The dollar fell on Thursday as share markets hitting record highs drove optimism across asset classes and traders digested a slew of largely better-than-expected business activity surveys, looking for implications for interest rates.

Flash Purchasing Managers' Index (PMI) figures showed the downturn in euro zone business activity eased in February as the dominant services sector broke a six-month streak of contraction, offsetting a deterioration in manufacturing.

The euro was last up 0.3% at $1.0851, having risen more than 0.5% to its highest in nearly three weeks after stronger than expected French activity data, before dropping back after disappointing German data.

Sterling was up 0.3% at $1.2674 after British PMI data showed the economy kept up its early 2024 momentum, while the yen was steady at 150.28 yen per dollar.

That left the dollar index, which tracks the unit against six main peers, down 0.25% at 103.67 and on track for a weekly fall of around 0.5%, which, if sustained, would be its first weekly decline of 2024.

Broad optimism across markets was also weighing on the dollar, which sometimes benefits from market nervousness. Japanese and European share benchmarks both hit record highs on Thursday, in the Nikkei's case surpassing a peak reached back in 1989.

Still, the dollar index is up more than 2% for the year as traders pare back aggressive bets for a slew of rate cuts by the Federal Reserve this year.

U.S. business activity data is due later in the day.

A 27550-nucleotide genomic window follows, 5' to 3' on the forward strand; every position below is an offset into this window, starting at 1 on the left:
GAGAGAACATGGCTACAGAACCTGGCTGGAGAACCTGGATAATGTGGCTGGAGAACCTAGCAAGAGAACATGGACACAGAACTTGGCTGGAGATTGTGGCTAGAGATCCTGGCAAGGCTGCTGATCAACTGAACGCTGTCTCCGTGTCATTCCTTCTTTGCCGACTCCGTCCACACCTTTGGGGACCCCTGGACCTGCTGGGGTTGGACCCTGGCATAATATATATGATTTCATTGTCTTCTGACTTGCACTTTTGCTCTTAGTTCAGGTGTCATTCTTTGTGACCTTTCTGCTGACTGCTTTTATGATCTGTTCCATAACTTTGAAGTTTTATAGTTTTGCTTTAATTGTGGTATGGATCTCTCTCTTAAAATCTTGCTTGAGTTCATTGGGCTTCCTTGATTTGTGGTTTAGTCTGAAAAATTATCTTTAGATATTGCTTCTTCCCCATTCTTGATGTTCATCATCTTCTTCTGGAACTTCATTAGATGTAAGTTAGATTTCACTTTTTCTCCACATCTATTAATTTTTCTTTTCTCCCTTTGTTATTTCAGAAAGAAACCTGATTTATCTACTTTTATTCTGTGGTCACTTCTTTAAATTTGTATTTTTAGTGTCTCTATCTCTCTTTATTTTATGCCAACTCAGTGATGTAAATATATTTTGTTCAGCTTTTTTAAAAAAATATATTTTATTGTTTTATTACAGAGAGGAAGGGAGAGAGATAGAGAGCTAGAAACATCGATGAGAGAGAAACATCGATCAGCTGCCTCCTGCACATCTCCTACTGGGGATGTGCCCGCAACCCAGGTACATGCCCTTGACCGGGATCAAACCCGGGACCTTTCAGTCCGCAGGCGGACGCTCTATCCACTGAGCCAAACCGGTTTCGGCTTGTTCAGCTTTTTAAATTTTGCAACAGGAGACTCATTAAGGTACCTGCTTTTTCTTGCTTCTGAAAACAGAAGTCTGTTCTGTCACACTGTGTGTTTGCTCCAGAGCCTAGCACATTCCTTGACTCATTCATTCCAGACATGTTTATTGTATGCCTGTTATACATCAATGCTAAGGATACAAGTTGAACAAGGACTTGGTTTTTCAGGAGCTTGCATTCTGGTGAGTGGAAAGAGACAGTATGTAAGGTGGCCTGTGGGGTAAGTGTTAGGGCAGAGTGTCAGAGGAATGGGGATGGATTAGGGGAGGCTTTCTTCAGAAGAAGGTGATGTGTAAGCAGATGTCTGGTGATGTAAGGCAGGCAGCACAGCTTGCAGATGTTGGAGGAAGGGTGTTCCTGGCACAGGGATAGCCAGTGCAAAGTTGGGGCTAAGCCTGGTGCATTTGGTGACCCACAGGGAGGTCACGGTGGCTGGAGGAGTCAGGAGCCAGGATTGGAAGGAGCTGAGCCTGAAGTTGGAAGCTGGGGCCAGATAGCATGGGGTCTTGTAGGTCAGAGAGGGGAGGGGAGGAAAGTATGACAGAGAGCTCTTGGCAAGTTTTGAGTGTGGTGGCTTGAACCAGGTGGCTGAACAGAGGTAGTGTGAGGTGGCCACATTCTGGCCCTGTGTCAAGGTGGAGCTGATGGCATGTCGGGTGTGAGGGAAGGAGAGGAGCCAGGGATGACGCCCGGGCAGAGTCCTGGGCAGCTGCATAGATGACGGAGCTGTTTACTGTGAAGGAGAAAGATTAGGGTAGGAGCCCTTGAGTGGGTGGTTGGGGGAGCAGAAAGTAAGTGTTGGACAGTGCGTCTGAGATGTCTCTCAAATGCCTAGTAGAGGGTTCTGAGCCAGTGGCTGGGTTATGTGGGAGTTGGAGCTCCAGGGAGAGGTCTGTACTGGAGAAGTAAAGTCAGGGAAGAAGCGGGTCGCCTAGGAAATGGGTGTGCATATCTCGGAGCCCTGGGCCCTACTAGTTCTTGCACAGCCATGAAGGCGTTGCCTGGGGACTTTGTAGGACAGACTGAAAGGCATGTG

"The dollar has come a long way, and the market is taking a breath and doesn't want to put on more dollar longs at this point," said Jane Foley, head of FX strategy at Rabobank.

"What could potentially change that is if we have a further build-up of that debate about U.S. interest rates, and whether June (for the first rate cut) is realistic. The next round of U.S. data is going to be instrumental."

"We continue to think that the dollar will get a second wind."

The risk-sensitive Australian dollar was up 0.4% at $0.6580 and also hit a three-week high, though the traditional safe-haven Swiss franc also strengthened, with the dollar down 0.15% at 0.8779 francs.

Minutes of the Fed's latest policy meeting released on Wednesday reinforced the message that the central bank is in no hurry to ease rates.

Traders are currently pricing in just about a 30% chance that the Fed could begin easing rates in May, much lower than a more than over 80% chance a month ago, according to the CME FedWatch Tool.

That has followed recent data which showed U.S. producer prices and consumer prices rising more than expected in January, alongside persistent strength in the country's labour market.

Elsewhere, the New Zealand dollar hit a more than one-month high of $0.6218.

The Reserve Bank of New Zealand (RBNZ) meets next week, and while economists generally expect the bank to hold the cash rate at 5.5%, some see a risk of a hike, which has given some support to the kiwi.

"If there is a hike from New Zealand, the market is going to be focused on the argument: 'New Zealand has weak data and is still hiking. The Fed's got resilient data, so how are they going to be cutting?," Foley said.

(Reporting by Rae Wee; Editing by Edwina Gibbs, Christian Schmollinger, Angus MacSwan and Jan Harvey)